For us, there’s no such thing as too much soup. This time of year, we make chicken dumpling soup as often as humanly possible. Our go-to recipe is in Live to Cook by Michael Symon. The soup is straight forward and flavorful. Years of making this soup under my belt, I’ve perfected a dumpling making system that’s too good not to share.
The dumpling recipe is a ratio of 1/2 cup fat, (I use butter) 1 cup milk and 1 cup flour.. After bringing the fat and milk to a simmer, you remove the pot from heat and stir in flour (and salt, don’t forget salt!) until the dough pulls from the sides of the pan. Stir in 3 eggs, one at a time until you have a sticky dough and the eggs are fully incorporated. The MS recipe adds fresh chopped tarragon to the dumplings, which is a great addition to the soup, but you could omit this particular ingredient and swap in any other herb of your choice to add the dumplings to another recipe.
I’ve made these dumplings in every possible way- thin sheets scraped in the soup, spoon-fulls dropped into the soup individually, piped dough cut into pieces churro-style, but after all this trial and error, I’ve finally discovered the perfect dumpling making technique.
You’ll need to put the warm dough in a gallon-size ziplock bag, or disposable piping bag with a wide tip.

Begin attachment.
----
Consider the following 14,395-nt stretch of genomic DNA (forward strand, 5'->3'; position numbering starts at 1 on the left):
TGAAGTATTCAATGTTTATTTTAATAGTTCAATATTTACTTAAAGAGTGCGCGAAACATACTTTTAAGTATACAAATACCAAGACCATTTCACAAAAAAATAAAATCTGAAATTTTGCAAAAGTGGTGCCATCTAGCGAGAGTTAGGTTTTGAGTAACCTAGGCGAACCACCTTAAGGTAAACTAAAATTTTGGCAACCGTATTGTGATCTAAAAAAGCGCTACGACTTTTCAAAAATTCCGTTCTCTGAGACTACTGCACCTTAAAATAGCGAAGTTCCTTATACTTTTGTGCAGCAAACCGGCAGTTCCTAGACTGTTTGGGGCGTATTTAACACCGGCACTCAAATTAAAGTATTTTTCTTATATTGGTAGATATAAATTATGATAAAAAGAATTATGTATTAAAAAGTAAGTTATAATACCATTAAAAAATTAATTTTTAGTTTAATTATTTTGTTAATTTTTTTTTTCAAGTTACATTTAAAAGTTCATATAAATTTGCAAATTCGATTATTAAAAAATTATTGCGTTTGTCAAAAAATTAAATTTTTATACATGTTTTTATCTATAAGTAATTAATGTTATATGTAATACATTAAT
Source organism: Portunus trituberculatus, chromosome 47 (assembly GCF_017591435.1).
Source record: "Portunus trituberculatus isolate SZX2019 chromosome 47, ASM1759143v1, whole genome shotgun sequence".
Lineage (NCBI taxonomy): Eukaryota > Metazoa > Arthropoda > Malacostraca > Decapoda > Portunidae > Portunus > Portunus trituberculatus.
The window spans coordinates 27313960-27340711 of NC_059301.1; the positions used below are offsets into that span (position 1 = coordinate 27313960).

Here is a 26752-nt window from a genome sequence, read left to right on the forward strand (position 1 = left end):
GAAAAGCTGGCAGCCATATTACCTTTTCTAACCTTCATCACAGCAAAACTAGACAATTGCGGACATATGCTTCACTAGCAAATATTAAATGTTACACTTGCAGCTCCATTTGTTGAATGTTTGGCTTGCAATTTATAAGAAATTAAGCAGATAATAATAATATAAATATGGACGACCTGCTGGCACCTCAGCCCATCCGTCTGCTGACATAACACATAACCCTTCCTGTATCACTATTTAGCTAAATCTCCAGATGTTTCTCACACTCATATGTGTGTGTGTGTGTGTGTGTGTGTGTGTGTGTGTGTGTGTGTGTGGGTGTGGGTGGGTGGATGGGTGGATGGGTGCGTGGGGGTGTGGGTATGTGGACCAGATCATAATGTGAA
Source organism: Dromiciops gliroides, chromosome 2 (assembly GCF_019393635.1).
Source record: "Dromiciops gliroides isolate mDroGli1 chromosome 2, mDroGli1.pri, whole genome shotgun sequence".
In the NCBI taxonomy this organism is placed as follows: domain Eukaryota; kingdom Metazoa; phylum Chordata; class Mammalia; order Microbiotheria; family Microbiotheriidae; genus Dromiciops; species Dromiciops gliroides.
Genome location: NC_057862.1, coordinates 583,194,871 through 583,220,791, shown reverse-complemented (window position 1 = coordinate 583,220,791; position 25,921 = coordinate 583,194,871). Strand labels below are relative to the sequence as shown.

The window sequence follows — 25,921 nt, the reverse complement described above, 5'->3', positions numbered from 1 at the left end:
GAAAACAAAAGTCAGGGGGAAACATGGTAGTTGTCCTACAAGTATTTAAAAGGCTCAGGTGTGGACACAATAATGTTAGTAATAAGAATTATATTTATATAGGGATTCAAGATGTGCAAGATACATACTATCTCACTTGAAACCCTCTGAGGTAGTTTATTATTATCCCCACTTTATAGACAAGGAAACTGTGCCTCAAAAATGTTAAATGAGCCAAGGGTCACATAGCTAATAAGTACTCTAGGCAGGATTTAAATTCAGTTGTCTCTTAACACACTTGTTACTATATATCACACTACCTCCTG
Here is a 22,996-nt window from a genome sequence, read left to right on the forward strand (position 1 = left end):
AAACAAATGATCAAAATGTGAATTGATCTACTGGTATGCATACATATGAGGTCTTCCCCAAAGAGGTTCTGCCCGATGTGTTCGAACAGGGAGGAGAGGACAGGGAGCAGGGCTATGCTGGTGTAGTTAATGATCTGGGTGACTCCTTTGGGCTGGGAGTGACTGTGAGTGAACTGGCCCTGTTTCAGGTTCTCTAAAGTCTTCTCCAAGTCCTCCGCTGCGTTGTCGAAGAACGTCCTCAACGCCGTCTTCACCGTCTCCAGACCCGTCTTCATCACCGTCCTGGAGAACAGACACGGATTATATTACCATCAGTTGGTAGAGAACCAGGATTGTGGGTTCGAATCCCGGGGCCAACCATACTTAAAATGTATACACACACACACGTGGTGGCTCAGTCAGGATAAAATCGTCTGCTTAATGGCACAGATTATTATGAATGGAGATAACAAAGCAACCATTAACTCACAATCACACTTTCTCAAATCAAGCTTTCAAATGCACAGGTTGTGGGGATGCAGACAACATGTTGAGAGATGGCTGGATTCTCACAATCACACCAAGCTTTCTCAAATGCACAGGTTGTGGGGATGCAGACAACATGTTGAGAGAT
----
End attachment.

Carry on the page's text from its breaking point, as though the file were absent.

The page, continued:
You’ll also need a high-sided dish or pan with a heavy layer of flour in the bottom, as well as a large baking sheet with wax paper, or parchment paper lightly dusted in flour.
The dumpling making method is easy from this point. In one hand, you’ll hold and control the dough. The other hand is your dumpling making surface. Make a fist and roll the back of your hand into the floured dish. Pipe a small ball of dough onto your floured hand, then roll the dumpling off the back of your hand into the floured dish below. After 7 or 8 dumplings drop around the dish, move the dumplings onto the sheet tray.
This method allows all the dumplings to go into the soup at the same time, and the flour coating helps keep them from sticking into a gloopy mess, while thickening the soup ever so slightly. They end up being roughly the same size, and the whole process takes 10 minutes start to finish. Although you have a flour dish and a tray, the mess is so much easier to deal with than an attempt to roll out the dough (as the recipe dictates).
They cook in lightly boiling soup for about 10 minutes. These dumplings are the lightest, fluffiest dumplings ever, ever, ever.
The book is worth this recipe alone, but hopefully my dumpling making method saves you the endless number of nightmare dumplings I’ve experienced over the years.
Since I’m an expert blogger, I forgot to take pictures of the final product and instead wolfed it down. The leftovers are currently portioned and frozen for us to enjoy again very soon.